α-Synuclein (α-Syn) has long been associated with neurodegeneration due to its presence in abnormal protein aggregates found in the brains of Parkinson’s Disease (PD) patients. Later genetic work identified multiple mutations in the gene that encodes for α-Syn, SNCA, that were associated with familial PD and some sequence variations in SNCA are apparent in sporadic PD. This has led to a large body of research investigating both the function of α-Syn as well as strategies for tuning its expression as potential means of therapy.
α-Syn was initially identified as a synaptic vesicle protein and subsequent biochemical research demonstrated that it was associated with components of the endocytic machinery including endophilin, AP2, and clathrin. Neuronal knockout of α-Syn and its gene homologs slows endocytic recycling of synaptic vesicles and perturbs the kinetics of neurotransmission. This supports the idea that α-Syn interacts with and affects the dynamics of the endocytic machinery in neurons. In the current study, the researchers hypothesized that α-Syn directly affects the assembly of clathrin on the neuronal membrane.
Figure 1: Addition of alpha synuclein affects the size and shape of clathrin lattices on in vitro physiological membranes. The presence of synuclein appears to shift the geometry of clathrin assemblies and act as a primer for clathrin assembly.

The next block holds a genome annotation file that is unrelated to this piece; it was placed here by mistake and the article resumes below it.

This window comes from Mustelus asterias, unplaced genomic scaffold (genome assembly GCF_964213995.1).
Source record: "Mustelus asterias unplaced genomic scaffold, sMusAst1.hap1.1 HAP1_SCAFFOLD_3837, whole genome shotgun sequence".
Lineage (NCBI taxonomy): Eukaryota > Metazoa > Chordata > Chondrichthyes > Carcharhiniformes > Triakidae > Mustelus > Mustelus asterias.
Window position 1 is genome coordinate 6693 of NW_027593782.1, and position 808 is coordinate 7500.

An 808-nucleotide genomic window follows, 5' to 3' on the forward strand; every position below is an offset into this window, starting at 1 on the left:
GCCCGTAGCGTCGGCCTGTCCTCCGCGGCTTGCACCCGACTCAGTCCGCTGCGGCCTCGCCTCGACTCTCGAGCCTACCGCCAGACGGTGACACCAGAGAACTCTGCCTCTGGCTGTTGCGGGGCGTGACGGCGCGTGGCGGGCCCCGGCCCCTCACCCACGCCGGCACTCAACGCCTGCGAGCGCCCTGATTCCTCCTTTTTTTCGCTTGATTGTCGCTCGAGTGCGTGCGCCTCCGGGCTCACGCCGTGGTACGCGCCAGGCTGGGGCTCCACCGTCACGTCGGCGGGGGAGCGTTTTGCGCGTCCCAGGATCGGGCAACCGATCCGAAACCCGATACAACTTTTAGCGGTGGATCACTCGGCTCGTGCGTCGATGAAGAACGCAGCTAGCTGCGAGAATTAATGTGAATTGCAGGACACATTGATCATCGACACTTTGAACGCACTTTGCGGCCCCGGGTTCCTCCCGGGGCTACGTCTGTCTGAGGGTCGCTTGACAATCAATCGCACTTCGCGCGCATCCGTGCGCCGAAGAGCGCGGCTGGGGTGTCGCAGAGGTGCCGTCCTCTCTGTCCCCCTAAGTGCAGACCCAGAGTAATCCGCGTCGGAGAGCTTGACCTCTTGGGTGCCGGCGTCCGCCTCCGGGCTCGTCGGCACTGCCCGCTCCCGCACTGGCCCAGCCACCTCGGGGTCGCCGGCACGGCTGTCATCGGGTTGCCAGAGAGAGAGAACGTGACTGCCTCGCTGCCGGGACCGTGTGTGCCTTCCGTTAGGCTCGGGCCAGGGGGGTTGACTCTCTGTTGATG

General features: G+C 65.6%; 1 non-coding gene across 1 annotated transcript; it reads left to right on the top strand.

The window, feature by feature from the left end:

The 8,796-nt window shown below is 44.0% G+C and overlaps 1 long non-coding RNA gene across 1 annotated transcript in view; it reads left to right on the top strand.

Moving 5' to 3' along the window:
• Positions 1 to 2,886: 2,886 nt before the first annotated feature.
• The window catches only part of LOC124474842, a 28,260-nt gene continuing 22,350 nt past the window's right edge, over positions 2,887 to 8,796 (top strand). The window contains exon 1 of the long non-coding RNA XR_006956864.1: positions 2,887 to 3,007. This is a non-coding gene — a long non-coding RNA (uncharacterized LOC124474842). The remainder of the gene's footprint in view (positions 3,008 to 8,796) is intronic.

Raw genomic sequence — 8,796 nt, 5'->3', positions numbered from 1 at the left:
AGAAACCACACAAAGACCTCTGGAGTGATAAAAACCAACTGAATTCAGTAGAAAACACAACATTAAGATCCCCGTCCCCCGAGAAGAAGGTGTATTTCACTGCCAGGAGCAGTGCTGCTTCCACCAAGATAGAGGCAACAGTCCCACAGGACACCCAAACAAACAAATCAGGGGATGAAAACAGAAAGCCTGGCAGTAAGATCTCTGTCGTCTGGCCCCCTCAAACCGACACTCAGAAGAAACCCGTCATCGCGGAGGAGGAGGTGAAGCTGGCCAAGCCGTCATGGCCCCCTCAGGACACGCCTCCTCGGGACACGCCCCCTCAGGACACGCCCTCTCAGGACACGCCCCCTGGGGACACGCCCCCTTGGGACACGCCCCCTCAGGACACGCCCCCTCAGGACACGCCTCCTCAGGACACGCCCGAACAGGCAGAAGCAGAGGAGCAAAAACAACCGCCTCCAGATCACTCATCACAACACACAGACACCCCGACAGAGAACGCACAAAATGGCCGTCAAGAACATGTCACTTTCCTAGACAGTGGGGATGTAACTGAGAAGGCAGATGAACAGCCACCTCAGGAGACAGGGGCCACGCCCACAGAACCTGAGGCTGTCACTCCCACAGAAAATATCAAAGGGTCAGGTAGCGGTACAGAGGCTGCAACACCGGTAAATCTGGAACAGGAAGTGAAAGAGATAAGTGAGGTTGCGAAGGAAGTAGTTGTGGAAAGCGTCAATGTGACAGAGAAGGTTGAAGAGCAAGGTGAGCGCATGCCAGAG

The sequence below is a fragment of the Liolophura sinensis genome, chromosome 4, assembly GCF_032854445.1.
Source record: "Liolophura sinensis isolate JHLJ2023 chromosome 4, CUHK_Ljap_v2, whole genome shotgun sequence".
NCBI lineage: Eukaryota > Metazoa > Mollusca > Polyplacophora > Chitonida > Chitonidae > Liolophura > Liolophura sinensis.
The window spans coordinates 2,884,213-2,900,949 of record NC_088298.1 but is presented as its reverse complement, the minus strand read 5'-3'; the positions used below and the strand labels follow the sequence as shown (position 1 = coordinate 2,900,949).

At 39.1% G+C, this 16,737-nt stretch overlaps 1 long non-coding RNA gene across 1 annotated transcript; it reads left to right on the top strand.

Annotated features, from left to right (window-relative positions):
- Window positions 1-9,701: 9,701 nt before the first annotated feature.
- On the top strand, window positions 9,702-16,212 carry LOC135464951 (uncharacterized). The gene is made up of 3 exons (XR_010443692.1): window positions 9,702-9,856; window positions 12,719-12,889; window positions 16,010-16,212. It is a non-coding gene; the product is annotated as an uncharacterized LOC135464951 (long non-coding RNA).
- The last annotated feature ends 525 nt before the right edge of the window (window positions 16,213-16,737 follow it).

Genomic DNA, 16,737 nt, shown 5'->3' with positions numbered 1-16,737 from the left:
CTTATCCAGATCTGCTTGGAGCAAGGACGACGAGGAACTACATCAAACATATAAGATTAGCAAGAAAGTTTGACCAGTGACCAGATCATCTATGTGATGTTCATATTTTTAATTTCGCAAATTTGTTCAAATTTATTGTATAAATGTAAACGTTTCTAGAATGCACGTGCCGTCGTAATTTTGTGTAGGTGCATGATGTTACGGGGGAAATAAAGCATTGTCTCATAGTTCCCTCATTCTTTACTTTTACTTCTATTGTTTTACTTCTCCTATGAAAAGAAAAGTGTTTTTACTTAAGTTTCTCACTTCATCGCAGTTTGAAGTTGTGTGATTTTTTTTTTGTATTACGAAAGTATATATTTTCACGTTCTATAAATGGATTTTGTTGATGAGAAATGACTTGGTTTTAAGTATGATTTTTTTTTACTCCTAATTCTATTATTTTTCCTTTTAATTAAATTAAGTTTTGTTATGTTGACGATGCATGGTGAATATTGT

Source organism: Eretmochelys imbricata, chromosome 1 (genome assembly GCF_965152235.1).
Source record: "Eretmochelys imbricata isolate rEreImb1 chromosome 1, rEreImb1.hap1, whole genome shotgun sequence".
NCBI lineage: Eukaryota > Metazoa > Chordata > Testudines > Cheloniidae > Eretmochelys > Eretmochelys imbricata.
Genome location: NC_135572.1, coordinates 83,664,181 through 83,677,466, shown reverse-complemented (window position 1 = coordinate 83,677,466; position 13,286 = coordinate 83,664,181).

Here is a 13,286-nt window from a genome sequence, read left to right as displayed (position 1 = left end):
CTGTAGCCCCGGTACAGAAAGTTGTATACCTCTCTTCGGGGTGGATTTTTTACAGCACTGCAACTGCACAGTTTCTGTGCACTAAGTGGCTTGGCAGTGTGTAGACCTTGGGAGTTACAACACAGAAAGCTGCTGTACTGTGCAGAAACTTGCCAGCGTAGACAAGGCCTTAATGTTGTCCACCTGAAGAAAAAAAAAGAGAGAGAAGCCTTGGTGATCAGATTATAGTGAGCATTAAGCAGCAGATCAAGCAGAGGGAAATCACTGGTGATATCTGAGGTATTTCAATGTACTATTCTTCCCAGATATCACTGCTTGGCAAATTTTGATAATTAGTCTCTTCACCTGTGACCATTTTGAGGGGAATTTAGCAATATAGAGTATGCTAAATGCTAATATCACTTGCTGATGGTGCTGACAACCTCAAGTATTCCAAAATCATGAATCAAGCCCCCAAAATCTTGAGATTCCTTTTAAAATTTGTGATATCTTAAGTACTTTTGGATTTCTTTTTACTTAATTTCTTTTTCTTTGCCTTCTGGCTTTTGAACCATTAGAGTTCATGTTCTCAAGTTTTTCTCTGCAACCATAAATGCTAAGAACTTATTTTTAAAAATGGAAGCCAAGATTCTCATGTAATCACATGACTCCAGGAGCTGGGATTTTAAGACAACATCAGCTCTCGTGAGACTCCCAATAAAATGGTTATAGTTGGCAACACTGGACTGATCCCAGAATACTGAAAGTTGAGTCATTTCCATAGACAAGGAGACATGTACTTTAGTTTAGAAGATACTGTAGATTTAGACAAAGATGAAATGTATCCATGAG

Using a combination of recombinant proteins, synthetic lipid membranes, and various imaging techniques, Vargas and colleagues were able to show that α-Syn affects the size of clathrin lattices on physiological membranes. Evidence from fluorescent imaging shows that α-Syn colocalizes with clathrin and the adaptor protein AP180. Association of α-Syn with clathrin lattices on the membrane was also dependent on the presence of the lipid PI(4,5)P2, which has been previously shown to bind α-Syn. Additional electron microscopy imaging revealed that the presence of α-Syn affected the size and curvature of clathrin lattices and suggests that α-Syn may shift from the surface of synaptic vesicles to the synaptic membrane to act as a primer for clathrin assembly. The current data outline a physiological mechanism for loss of some neuronal function over time in PD, independent of the presumed toxic protein aggregates that are associated with the disease. This study also suggests that restoring α-Syn function in patients may be a viable therapeutic strategy.